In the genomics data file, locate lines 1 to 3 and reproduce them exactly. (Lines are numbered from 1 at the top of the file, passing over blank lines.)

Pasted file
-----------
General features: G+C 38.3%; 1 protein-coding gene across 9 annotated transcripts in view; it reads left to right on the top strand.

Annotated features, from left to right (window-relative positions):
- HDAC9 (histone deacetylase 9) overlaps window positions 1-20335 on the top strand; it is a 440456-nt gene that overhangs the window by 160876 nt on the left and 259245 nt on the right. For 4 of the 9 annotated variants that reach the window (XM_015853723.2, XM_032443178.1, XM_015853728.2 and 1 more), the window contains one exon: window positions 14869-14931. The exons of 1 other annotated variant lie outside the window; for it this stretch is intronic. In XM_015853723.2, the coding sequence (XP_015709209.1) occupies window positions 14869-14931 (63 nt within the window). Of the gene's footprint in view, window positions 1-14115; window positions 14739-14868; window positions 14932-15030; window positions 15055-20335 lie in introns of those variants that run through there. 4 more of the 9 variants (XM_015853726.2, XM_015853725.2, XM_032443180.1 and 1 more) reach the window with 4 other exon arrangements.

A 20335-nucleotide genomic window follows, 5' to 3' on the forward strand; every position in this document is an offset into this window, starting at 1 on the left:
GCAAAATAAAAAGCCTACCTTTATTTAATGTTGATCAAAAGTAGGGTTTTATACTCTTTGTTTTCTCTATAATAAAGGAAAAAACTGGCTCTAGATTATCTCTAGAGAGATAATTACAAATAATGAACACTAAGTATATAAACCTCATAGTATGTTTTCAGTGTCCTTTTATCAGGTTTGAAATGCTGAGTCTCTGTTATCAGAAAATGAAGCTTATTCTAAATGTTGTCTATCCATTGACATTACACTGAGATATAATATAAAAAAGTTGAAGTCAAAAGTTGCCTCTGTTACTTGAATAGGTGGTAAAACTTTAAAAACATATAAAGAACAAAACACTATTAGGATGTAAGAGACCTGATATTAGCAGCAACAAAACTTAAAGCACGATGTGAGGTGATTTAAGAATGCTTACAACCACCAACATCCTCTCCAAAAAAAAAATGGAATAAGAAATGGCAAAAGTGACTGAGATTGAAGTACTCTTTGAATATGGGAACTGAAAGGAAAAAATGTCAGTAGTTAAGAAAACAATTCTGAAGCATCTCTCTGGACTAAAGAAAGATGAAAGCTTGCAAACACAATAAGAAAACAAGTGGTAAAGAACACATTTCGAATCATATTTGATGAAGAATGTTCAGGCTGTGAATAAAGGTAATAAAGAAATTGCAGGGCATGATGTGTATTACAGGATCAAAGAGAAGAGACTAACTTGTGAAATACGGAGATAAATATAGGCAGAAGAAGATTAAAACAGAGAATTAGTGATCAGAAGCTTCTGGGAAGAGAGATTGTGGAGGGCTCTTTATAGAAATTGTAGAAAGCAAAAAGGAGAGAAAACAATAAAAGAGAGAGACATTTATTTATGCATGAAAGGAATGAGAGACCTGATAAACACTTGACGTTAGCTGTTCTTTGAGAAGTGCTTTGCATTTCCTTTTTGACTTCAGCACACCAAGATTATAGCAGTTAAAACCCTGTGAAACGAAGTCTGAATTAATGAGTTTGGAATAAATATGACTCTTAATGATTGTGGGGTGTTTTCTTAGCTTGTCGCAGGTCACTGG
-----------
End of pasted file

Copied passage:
General features: G+C 38.3%; 1 protein-coding gene across 9 annotated transcripts in view; it reads left to right on the top strand.

Annotated features, from left to right (window-relative positions):
- HDAC9 (histone deacetylase 9) overlaps window positions 1-20335 on the top strand; it is a 440456-nt gene that overhangs the window by 160876 nt on the left and 259245 nt on the right. For 4 of the 9 annotated variants that reach the window (XM_015853723.2, XM_032443178.1, XM_015853728.2 and 1 more), the window contains one exon: window positions 14869-14931. The exons of 1 other annotated variant lie outside the window; for it this stretch is intronic. In XM_015853723.2, the coding sequence (XP_015709209.1) occupies window positions 14869-14931 (63 nt within the window). Of the gene's footprint in view, window positions 1-14115; window positions 14739-14868; window positions 14932-15030; window positions 15055-20335 lie in introns of those variants that run through there. 4 more of the 9 variants (XM_015853726.2, XM_015853725.2, XM_032443180.1 and 1 more) reach the window with 4 other exon arrangements.